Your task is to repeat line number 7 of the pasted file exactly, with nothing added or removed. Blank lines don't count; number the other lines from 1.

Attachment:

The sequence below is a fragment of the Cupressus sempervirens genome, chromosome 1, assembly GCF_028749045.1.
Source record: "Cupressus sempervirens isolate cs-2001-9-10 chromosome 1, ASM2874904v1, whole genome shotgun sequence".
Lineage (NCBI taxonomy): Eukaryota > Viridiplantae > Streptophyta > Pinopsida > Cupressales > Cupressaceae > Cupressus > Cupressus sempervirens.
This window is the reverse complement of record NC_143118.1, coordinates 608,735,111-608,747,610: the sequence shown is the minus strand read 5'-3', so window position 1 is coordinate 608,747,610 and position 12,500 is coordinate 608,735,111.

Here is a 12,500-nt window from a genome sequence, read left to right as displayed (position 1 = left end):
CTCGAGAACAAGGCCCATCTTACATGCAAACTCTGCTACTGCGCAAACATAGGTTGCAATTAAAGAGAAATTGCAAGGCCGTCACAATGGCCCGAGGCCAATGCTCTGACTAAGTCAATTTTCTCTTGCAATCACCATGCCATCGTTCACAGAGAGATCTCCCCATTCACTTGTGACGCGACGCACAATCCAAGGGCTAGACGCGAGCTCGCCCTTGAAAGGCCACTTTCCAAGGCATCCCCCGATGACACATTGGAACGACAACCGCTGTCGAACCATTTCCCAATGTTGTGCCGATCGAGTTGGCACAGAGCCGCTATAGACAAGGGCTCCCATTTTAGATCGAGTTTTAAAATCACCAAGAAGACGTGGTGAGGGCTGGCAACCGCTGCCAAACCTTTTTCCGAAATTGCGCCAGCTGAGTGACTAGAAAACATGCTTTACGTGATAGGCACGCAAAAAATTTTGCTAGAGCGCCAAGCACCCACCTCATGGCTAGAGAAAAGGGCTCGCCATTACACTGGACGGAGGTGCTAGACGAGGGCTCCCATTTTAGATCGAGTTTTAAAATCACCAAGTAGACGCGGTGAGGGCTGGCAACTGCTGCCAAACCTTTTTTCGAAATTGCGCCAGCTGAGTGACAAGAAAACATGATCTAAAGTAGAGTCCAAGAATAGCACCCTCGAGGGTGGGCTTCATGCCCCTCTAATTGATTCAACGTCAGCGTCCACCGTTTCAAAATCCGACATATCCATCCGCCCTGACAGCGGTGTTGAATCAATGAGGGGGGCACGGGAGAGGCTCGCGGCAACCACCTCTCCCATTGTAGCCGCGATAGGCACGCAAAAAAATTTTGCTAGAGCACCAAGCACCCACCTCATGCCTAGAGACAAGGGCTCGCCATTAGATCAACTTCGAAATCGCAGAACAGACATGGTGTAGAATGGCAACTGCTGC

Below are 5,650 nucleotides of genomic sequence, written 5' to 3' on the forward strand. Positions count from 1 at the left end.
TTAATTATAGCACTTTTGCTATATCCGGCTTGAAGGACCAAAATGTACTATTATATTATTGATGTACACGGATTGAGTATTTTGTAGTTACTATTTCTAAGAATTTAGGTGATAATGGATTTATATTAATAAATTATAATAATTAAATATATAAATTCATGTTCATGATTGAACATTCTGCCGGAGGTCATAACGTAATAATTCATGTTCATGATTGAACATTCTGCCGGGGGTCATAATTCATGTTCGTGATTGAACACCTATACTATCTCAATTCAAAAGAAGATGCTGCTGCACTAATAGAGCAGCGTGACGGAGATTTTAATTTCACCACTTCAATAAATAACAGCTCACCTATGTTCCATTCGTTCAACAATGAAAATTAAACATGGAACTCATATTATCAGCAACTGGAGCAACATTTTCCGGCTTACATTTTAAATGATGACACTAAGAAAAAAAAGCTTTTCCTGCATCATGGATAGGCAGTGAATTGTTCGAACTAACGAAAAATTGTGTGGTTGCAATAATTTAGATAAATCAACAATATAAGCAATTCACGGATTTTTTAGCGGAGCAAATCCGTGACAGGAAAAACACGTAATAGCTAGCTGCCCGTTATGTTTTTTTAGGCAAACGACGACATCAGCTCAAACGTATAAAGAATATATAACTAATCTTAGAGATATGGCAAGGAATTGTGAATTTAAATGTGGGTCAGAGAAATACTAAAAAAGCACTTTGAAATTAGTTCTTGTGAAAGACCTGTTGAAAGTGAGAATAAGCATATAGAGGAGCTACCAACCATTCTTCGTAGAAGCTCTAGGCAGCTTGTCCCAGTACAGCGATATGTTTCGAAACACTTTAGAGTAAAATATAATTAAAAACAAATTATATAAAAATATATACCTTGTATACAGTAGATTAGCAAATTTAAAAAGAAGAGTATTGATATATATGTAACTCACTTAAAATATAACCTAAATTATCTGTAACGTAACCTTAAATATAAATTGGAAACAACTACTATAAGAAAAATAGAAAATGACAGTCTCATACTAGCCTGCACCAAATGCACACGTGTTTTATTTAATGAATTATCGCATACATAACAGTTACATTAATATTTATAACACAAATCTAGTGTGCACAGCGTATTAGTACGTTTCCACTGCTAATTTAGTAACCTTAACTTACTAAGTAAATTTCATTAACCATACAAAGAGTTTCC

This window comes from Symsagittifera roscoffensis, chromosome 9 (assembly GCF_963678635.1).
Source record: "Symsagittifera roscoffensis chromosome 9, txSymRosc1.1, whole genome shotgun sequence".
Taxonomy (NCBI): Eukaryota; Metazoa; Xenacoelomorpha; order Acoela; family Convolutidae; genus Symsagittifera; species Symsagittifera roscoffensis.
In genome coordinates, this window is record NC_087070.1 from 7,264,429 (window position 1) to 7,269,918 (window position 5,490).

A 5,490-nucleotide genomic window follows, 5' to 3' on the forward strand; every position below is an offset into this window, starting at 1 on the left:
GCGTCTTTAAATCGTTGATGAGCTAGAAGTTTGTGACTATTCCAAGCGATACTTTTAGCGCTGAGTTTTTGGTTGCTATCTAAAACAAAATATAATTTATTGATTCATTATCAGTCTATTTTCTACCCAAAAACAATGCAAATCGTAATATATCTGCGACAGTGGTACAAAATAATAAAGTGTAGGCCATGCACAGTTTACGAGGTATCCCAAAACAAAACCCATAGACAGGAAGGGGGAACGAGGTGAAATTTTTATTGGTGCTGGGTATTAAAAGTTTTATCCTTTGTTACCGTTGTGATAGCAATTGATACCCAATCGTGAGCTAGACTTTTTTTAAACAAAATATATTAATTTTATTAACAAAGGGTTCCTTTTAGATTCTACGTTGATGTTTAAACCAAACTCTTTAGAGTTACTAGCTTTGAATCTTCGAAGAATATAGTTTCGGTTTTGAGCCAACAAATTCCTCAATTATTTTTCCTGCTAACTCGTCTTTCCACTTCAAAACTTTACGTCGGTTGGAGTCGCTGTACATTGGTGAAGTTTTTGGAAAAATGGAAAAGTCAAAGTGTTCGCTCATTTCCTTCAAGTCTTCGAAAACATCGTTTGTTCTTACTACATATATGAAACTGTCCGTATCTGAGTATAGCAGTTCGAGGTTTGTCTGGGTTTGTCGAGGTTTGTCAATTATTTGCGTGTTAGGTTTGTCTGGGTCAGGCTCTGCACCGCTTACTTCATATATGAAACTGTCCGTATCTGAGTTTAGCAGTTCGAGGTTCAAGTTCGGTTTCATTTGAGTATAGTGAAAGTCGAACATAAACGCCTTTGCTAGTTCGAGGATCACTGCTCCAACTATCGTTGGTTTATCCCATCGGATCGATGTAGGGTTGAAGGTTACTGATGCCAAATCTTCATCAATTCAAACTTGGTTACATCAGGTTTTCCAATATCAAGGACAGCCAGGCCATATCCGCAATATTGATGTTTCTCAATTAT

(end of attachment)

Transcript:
Below are 5,650 nucleotides of genomic sequence, written 5' to 3' on the forward strand. Positions count from 1 at the left end.